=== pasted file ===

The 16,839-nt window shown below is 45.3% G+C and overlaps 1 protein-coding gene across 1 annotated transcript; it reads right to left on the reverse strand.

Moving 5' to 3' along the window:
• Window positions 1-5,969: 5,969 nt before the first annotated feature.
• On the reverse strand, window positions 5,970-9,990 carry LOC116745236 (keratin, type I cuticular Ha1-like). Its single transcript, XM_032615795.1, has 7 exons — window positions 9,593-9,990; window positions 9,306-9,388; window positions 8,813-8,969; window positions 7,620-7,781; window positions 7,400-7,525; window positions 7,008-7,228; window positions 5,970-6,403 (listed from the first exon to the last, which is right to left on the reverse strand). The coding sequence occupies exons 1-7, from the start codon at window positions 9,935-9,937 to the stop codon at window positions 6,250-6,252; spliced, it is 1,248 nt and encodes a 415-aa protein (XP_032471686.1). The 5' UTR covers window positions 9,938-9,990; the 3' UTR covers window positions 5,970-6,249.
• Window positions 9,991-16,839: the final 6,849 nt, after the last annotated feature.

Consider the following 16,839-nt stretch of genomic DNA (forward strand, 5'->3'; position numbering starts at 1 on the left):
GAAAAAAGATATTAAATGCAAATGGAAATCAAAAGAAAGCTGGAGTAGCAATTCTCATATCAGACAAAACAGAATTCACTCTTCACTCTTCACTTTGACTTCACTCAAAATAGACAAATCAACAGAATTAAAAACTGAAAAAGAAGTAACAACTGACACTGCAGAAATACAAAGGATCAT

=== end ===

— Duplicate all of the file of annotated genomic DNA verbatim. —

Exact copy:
The 16,839-nt window shown below is 45.3% G+C and overlaps 1 protein-coding gene across 1 annotated transcript; it reads right to left on the reverse strand.

Moving 5' to 3' along the window:
• Window positions 1-5,969: 5,969 nt before the first annotated feature.
• On the reverse strand, window positions 5,970-9,990 carry LOC116745236 (keratin, type I cuticular Ha1-like). Its single transcript, XM_032615795.1, has 7 exons — window positions 9,593-9,990; window positions 9,306-9,388; window positions 8,813-8,969; window positions 7,620-7,781; window positions 7,400-7,525; window positions 7,008-7,228; window positions 5,970-6,403 (listed from the first exon to the last, which is right to left on the reverse strand). The coding sequence occupies exons 1-7, from the start codon at window positions 9,935-9,937 to the stop codon at window positions 6,250-6,252; spliced, it is 1,248 nt and encodes a 415-aa protein (XP_032471686.1). The 5' UTR covers window positions 9,938-9,990; the 3' UTR covers window positions 5,970-6,249.
• Window positions 9,991-16,839: the final 6,849 nt, after the last annotated feature.

Consider the following 16,839-nt stretch of genomic DNA (forward strand, 5'->3'; position numbering starts at 1 on the left):
GAAAAAAGATATTAAATGCAAATGGAAATCAAAAGAAAGCTGGAGTAGCAATTCTCATATCAGACAAAACAGAATTCACTCTTCACTCTTCACTTTGACTTCACTCAAAATAGACAAATCAACAGAATTAAAAACTGAAAAAGAAGTAACAACTGACACTGCAGAAATACAAAGGATCAT